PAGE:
"the Bostonian ... has reduced 'a pedestrian who crosses streets in disregard of traffic signals' to the compact 'jaywalking.'" June 1917 Harper's Bazaar Magazine

How appropriate that the term would be coined in the town that surely invented the practice, Boston, where three pedestrians are injured everyday. Only New York City, for obvious reasons, has a greater proportion of pedestrian related traffic deaths than our fair city. We not only invented the word, but we are such exquisite practitioners that just living here turns you into a connoisseur. There are a myriad of reasons why people jaywalk, however, at the end of the day, you need to remember that the word 'jay' was actually slang for stupid in the teens. As a matter of fact, every day I see the depths to which we sometimes sink in this town.

I live in Jamaica Plain, a neighborhood of Boston, near Jamaica Pond a large glacial pond surrounded by walking and cycling paths. The pond is separated from the neighborhood by the Jamaicaway, an extremely busy parkway, and near where I live, that wonderful deathsport arena that we locally call a rotary and other more sensible places refer to as a traffic circle. My morning drive takes me to a side street that opens on the Jamaicaway at the base of that rotary. As I wait to turn onto the traffic, every day I see some or all the following extreme jaywalkers trying to cross four lanes of traffic whizzing in and out of the rotary, even though there is a traffic light and a pedestrian crossing not 100 yards away:

  • Joggers - This is the one that baffles me the most. Now, you are out to exercise, right? So what is the issue with walking the extra hundred yards?
  • Mothers with carriages - I have a son, I have no idea how someone can be so abysmally without a clue as to expose a child to that danger.
  • The elderly - Many local senior citizens take their morning constitutional in their Mephistos around the pond. I have seen grandmothers squinting into the traffic and walking so slowly that they had to stop on the double yellow line because they could not make it across in one go. Again, if moving them bones is the point...
  • Cyclists - I am a cyclist and I behave on my bike as if I was driving a car (within reason of course). These folks are going across traffic and a double yellow line wobbling on their faux mountain bikes, without a helmet. Not that the helmet would help as they sail over the car that just kicked the bike out from under them.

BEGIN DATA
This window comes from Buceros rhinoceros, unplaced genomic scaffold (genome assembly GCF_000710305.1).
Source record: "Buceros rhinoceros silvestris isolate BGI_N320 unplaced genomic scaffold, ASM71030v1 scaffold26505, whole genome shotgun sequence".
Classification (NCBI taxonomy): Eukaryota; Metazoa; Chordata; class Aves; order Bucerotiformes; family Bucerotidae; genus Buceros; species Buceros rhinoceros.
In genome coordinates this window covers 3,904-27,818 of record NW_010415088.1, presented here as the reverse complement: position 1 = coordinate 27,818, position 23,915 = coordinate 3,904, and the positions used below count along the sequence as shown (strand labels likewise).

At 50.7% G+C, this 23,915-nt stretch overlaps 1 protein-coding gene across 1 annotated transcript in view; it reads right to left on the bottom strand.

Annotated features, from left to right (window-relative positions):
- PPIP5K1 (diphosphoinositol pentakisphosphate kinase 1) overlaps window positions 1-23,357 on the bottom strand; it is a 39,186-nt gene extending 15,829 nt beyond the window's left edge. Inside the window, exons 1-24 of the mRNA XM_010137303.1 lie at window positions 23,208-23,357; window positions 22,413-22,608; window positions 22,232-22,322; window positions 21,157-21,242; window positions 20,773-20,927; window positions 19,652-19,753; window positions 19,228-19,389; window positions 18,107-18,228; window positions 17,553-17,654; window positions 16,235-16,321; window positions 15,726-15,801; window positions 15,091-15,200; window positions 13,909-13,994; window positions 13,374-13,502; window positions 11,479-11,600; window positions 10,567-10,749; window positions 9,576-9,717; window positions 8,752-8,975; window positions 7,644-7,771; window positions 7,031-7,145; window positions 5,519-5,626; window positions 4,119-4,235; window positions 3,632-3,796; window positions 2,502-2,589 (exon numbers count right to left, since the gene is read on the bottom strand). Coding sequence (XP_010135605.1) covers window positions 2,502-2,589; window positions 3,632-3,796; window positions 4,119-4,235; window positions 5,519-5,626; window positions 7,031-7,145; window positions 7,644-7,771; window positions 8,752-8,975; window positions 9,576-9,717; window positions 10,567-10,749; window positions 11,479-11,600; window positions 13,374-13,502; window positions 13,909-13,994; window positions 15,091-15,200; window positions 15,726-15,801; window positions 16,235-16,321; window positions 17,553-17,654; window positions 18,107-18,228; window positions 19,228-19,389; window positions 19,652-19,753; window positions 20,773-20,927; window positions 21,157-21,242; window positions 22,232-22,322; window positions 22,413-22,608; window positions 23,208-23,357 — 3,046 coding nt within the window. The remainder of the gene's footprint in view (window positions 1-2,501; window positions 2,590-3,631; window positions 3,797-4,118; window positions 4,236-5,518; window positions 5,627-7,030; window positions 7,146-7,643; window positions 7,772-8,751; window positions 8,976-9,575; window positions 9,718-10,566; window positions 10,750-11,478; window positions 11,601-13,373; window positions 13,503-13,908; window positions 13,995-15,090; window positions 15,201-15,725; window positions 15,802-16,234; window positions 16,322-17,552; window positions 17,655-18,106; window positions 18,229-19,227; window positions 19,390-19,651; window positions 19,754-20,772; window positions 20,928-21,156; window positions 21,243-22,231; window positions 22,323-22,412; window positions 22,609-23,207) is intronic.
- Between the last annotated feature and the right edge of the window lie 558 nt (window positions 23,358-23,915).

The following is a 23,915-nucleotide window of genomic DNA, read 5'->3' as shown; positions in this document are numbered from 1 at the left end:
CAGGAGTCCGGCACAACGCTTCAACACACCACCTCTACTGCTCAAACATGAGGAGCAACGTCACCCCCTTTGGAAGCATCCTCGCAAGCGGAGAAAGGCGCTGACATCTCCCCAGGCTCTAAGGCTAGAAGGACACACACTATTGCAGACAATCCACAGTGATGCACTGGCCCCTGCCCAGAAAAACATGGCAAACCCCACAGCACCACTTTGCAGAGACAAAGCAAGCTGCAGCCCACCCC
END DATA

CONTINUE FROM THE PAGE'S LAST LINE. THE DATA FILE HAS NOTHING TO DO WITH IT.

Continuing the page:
• The homeless man with the shopping cart - Ah, finally, someone I can understand, he is demented, he talks to the pigeons, he is crazy, he does not know that 4,000 lbs of SUV would surely turn him into tomato surprise all over the roadway.

Remember now, this is Boston, where cars barely stop for pedestrians at zebra crossings, and the city motto could be 'I yield for no man'. There is real danger here and the statistics bear it out. A 1999 study conducted by the Boston Public Health Commission came up with some obvious but nonetheless sobering conclusions:

  • Only 12% of pedestrians cross at the crosswalk with the "Walk" signal.
  • 1/3 of pedestrians jaywalk (defined as crossing at least 5 feet from crosswalk).
  • While nearly 95% of drivers yield to pedestrians when pedestrians have the right of way, only 50% of drivers yield to pedestrians who cross against the light. Even fewer slow down for jaywalkers.
  • At 5 of the 12 sites where the observational studies were conducted, at least 20% of drivers were speeding.
  • Between 1998 and 1999, only 5% of fatally injured pedestrians were at crosswalks.

Interestingly enough, Massachusetts ranked 37th in the nation in pedestrian fatalities in 1994 when New Mexico ranked first but there are issues with pedestrians in rural states that have nothing to do with jaywalking. Pedestrian incidents requiring Boston EMS transport have also decreased from a high of 1,187 in 1996 to 807 in 2003 which the city attributes to a pedestrian safety campaign called Walk this way. I just think the weak have been culled from the herd.

You may have also guessed that I have a personal ax to grind over this whole thing and you would be right. Ten years ago my grandmother crossed a busy six lane intersection against the light. A misguided truck driver stopped for her but as she went on to cross the next lane, a lane that she could not see, she was hit by a second truck. She died of her injuries at the hospital but before she was taken away by the EMTs, she made it a point to tell the driver of the truck that hit her that it was not his fault. Just try to imagine how stupid she felt.

A Review of Pedestrian Safety Research in the United States and Abroad, Bureau of Transportation Statistics publication no. FHWA-RD-03-042, January 2004,http://ntl.bts.gov/lib/24000/24700/24702/Ped_Synthesis_Report.pdf,9/14/2004
Pedestrian Safety/Walk this way, http://www.bphc.org/programs/initiative.asp?b=1&d=5&p=2&i=2,9/14/2004

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